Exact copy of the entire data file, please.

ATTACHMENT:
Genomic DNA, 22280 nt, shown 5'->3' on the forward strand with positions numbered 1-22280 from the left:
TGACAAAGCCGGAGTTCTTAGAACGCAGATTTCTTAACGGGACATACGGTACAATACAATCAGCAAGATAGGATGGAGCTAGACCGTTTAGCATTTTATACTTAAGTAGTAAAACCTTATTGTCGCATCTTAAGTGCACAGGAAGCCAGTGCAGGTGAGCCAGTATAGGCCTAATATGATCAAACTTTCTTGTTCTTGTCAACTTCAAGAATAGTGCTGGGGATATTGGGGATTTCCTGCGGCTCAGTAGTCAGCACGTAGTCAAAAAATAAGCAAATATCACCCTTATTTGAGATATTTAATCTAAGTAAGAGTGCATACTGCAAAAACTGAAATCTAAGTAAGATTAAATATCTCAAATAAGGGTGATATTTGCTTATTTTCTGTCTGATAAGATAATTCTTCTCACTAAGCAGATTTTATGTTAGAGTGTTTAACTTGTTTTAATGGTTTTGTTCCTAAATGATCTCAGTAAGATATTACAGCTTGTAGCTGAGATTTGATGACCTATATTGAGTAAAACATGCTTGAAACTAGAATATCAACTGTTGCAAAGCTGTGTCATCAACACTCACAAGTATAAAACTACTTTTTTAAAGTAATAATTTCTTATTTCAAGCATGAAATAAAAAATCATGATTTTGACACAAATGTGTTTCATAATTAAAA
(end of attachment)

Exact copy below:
Genomic DNA, 22280 nt, shown 5'->3' on the forward strand with positions numbered 1-22280 from the left:
TGACAAAGCCGGAGTTCTTAGAACGCAGATTTCTTAACGGGACATACGGTACAATACAATCAGCAAGATAGGATGGAGCTAGACCGTTTAGCATTTTATACTTAAGTAGTAAAACCTTATTGTCGCATCTTAAGTGCACAGGAAGCCAGTGCAGGTGAGCCAGTATAGGCCTAATATGATCAAACTTTCTTGTTCTTGTCAACTTCAAGAATAGTGCTGGGGATATTGGGGATTTCCTGCGGCTCAGTAGTCAGCACGTAGTCAAAAAATAAGCAAATATCACCCTTATTTGAGATATTTAATCTAAGTAAGAGTGCATACTGCAAAAACTGAAATCTAAGTAAGATTAAATATCTCAAATAAGGGTGATATTTGCTTATTTTCTGTCTGATAAGATAATTCTTCTCACTAAGCAGATTTTATGTTAGAGTGTTTAACTTGTTTTAATGGTTTTGTTCCTAAATGATCTCAGTAAGATATTACAGCTTGTAGCTGAGATTTGATGACCTATATTGAGTAAAACATGCTTGAAACTAGAATATCAACTGTTGCAAAGCTGTGTCATCAACACTCACAAGTATAAAACTACTTTTTTAAAGTAATAATTTCTTATTTCAAGCATGAAATAAAAAATCATGATTTTGACACAAATGTGTTTCATAATTAAAA